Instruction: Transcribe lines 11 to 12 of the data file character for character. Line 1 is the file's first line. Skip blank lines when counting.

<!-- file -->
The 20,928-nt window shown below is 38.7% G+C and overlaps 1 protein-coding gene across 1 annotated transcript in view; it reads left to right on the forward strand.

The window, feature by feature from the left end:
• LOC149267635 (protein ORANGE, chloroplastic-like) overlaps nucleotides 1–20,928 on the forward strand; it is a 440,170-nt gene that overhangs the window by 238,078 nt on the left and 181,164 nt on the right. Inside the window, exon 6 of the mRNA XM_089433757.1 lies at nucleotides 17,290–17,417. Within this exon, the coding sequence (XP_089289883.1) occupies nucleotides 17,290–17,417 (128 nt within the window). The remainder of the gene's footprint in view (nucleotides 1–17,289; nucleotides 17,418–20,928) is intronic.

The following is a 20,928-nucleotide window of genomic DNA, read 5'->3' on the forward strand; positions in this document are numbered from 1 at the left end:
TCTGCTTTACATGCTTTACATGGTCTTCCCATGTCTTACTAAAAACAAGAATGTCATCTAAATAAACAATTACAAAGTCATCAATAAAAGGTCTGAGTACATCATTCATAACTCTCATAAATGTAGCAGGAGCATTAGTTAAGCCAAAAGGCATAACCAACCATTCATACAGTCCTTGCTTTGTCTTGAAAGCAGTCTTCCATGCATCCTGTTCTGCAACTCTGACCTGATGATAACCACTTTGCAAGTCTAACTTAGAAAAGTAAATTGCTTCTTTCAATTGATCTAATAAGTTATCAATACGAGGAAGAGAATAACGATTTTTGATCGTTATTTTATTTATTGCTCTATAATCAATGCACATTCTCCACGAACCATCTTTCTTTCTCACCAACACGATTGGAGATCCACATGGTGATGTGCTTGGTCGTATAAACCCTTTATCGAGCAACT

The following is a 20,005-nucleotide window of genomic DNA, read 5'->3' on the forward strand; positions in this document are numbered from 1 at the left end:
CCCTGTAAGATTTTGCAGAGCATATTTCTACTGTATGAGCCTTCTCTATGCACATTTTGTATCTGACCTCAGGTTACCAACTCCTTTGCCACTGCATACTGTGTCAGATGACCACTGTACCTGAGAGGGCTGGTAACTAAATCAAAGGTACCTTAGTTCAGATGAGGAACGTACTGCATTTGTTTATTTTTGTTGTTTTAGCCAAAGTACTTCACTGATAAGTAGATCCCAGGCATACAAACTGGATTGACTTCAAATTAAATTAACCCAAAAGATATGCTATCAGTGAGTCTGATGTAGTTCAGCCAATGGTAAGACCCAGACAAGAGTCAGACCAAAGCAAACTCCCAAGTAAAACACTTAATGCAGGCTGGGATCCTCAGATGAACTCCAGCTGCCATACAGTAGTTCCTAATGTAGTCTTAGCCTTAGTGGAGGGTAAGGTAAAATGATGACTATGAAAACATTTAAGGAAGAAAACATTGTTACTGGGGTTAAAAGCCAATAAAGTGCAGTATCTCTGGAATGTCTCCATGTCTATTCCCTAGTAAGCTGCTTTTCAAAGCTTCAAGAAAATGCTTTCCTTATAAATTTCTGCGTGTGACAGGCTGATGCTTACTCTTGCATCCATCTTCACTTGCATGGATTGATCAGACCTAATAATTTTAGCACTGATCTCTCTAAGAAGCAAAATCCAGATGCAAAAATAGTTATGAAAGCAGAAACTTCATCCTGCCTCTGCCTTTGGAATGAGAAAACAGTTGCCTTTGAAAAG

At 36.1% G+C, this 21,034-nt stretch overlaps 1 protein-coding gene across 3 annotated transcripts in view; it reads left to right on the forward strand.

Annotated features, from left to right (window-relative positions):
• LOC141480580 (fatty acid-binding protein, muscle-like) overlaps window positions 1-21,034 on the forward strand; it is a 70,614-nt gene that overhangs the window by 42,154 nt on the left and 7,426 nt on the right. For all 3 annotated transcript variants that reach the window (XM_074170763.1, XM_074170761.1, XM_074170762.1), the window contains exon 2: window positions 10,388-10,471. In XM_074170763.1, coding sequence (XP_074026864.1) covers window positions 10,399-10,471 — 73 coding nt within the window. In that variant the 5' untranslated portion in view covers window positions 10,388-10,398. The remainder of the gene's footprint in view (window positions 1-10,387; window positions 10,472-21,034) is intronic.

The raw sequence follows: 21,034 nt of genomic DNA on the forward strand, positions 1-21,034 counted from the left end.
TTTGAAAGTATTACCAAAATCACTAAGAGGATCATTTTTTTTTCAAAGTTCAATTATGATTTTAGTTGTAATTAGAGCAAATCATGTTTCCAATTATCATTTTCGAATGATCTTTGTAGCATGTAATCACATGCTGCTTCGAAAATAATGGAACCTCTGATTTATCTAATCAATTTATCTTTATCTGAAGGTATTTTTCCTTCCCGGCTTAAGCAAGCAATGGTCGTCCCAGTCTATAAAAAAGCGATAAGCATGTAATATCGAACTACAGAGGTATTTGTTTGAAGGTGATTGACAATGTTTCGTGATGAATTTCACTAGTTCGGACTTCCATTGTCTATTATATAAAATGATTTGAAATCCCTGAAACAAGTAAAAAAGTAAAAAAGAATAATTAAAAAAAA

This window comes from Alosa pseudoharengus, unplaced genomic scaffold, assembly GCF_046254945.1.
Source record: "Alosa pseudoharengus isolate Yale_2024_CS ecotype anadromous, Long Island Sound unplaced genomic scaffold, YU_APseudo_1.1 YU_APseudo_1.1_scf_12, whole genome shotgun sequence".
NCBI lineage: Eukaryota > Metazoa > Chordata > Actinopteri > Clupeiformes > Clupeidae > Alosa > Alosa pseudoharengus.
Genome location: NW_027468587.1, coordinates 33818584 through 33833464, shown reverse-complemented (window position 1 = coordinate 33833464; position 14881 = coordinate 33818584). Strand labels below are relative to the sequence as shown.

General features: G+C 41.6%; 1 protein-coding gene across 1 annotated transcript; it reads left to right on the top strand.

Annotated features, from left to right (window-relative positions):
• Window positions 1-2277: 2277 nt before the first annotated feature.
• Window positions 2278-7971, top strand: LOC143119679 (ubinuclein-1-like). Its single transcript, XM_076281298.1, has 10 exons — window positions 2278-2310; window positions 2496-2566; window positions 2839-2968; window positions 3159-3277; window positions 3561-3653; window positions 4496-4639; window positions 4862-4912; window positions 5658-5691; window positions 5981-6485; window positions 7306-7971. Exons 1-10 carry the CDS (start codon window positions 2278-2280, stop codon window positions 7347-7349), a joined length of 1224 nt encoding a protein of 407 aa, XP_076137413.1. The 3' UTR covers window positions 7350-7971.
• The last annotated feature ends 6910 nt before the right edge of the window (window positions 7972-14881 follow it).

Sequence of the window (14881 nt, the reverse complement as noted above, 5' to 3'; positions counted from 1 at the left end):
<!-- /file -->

The raw sequence follows: 21,034 nt of genomic DNA on the forward strand, positions 1-21,034 counted from the left end.
TTTGAAAGTATTACCAAAATCACTAAGAGGATCATTTTTTTTTCAAAGTTCAATTATGATTTTAGTTGTAATTAGAGCAAATCATGTTTCCAATTATCATTTTCGAATGATCTTTGTAGCATGTAATCACATGCTGCTTCGAAAATAATGGAACCTCTGATTTATCTAATCAATTTATCTTTATCTGAAGGTATTTTTCCTTCCCGGCTTAAGCAAGCAATGGTCGTCCCAGTCTATAAAAAAGCGATAAGCATGTAATATCGAACTACAGAGGTATTTGTTTGAAGGTGATTGACAATGTTTCGTGATGAATTTCACTAGTTCGGACTTCCATTGTCTATTATATAAAATGATTTGAAATCCCTGAAACAAGTAAAAAAGTAAAAAAGAATAATTAAAAAAAA